The Trolls sequel is here: another eyeball-frazzlingly multicoloured screensaver movie for little kids, with all the aspartame hyperactivity of the first film – but less of the fun, and less (or even less) of the reason to exist in the first place. It’s a film which never relaxes to take a breath for a moment, and is swamped by its own frantic pace. Everything about it feels as if it has been designed and built by an AI programme, and that includes the (undoubtedly amusing) “grown up” gags for the older generation that are periodically spat out with the same algorithmic precision as everything else. (Although, oddly, these wised-up throwaway jokes are never allowed to acknowledge the fact that for most people, young and old, “trolls” are nasty mean people who infest social media. Part of what this film’s carapace of innocence is there for is to protect its audience against things like that.)
The message of the first Trolls film was happiness and love; and it’s the message of this one too – specifically the importance of harmony and diversity. So why does everything in this film look and sound the same?
Perky troll queen Poppy (voiced by Anna Kendrick) is still ruling over her domain happily enough with the help of her friend Branch (Justin Timberlake), who is unable to confess his feelings for her. But this film, with a bit of sleight-of-hand, now reveals the importance of the queen’s name. They have pretty much always thought of themselves specifically as pop trolls: pop music is their thing. Because it is revealed to Poppy that the troll kingdom is bigger than they thought, and there are other music-based troll kingdoms: Funk, Classical, Techno, Country and Rock. The Techno trolls are shown at the beginning in all their U-certificate techno-lite-ness.
But Barb, queen of the Hard Rock Trolls (voiced by Rachel Bloom), daughter of Thrash (voiced by – who else? – Ozzy Osbourne) is on a world-tour mission to conquer all the other troll kingdoms and make them submit to the awesome majesty of rock. It appears that way back in the mists of time, the six types of music were six strings on a mystical Orphean lyre, which were separated and given to each troll monarch. Barb plans to collect all six strings as trophies, put them on her guitar and play one single devastating power chord: a Tolkienian moment which will establish her dominion. That’s unless Poppy can win her over with the winsome, unthreatening world of pop, and convince Barb that all types of music can co-exist happily.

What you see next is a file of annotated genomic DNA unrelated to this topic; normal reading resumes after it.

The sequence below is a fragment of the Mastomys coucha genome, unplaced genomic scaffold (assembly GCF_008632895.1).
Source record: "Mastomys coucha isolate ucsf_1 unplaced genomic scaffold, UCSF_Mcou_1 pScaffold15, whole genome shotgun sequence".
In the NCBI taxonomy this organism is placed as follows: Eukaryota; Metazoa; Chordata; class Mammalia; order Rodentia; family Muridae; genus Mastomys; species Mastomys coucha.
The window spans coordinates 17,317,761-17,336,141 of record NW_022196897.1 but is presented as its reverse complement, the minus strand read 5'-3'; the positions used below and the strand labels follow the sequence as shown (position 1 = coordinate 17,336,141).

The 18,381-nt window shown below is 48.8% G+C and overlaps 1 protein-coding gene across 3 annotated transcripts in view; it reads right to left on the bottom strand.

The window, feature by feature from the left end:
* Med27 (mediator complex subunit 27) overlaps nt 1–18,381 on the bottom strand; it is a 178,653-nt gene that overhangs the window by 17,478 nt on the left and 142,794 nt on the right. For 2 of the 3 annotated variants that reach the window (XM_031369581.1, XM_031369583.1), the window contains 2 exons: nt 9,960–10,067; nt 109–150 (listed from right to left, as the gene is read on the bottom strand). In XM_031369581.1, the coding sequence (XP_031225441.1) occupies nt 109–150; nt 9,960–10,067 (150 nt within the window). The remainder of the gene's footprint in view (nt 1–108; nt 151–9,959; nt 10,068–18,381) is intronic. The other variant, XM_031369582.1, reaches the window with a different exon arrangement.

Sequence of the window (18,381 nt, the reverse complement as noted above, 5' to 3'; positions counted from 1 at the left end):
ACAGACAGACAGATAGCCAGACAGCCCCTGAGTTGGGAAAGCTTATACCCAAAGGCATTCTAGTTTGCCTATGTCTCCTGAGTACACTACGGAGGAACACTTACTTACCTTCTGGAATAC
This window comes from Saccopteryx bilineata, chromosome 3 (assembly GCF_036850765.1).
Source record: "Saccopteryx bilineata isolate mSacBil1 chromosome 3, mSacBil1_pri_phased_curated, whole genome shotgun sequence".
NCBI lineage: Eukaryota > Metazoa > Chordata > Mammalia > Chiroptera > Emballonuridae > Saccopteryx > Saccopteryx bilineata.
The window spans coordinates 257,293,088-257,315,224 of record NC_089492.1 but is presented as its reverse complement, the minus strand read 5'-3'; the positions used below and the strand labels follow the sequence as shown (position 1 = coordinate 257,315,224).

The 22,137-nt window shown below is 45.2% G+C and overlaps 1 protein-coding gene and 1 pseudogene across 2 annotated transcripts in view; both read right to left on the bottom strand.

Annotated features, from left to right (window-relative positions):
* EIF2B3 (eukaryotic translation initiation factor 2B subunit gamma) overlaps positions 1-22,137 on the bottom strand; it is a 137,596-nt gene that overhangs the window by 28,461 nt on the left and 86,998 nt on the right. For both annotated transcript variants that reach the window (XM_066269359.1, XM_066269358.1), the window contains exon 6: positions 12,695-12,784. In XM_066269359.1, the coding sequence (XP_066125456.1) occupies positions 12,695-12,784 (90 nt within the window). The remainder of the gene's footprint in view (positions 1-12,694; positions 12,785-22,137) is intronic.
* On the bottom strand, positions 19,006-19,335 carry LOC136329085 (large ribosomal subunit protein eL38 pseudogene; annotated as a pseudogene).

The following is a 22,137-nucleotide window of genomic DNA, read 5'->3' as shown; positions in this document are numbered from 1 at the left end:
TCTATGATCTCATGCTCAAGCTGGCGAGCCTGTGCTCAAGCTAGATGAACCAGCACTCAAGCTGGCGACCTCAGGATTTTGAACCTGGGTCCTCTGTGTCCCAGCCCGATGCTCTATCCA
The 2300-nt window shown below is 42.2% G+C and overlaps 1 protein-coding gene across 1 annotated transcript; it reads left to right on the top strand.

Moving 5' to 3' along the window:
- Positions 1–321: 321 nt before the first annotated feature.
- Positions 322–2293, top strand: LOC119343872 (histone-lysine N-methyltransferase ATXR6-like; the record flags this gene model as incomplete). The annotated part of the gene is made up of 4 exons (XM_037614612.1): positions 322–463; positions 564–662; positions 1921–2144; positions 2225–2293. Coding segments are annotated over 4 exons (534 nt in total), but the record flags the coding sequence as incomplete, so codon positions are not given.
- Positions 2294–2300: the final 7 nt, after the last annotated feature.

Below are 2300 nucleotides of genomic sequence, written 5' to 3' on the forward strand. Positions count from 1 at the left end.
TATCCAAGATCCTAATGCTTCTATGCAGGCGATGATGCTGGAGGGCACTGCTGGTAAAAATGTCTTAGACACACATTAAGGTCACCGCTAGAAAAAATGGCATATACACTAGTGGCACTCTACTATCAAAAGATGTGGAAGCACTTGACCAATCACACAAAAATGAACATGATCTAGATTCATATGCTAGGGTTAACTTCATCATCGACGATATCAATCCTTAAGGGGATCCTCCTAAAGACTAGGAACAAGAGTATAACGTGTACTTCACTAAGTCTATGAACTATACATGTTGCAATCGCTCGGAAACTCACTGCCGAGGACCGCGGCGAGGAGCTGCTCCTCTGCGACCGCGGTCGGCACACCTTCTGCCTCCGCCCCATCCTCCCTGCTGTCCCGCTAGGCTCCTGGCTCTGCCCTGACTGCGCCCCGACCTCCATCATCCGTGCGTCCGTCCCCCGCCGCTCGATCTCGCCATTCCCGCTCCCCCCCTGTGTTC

In some ways, Trolls World Tour wants to absorb the established brand of School of Rock, and maybe even a little bit of the hard-rock guitarist to be seen on the front of that huge speeding rig in Mad Max: Fury Road. But the flavour and the texture is mulched in with everything else here. In some ways, it’s an achievement to have finessed a dramatic and musical arrangement in which all different types of music (even including Reggaeton and K-Pop) are all squished together on indistinguishable equal terms: a more adult kind of film might well have been paralysed by considerations of identity politics.
But there is something absolutely robotic about Trolls World Tour: the voices, the design, the dialogue, the plot progressions, the break-up-make-up crisis between Poppy and Branch, everything. It’s chillingly efficient, like a driverless car going round in circles.
•Trolls World Tour is out now on digital platforms.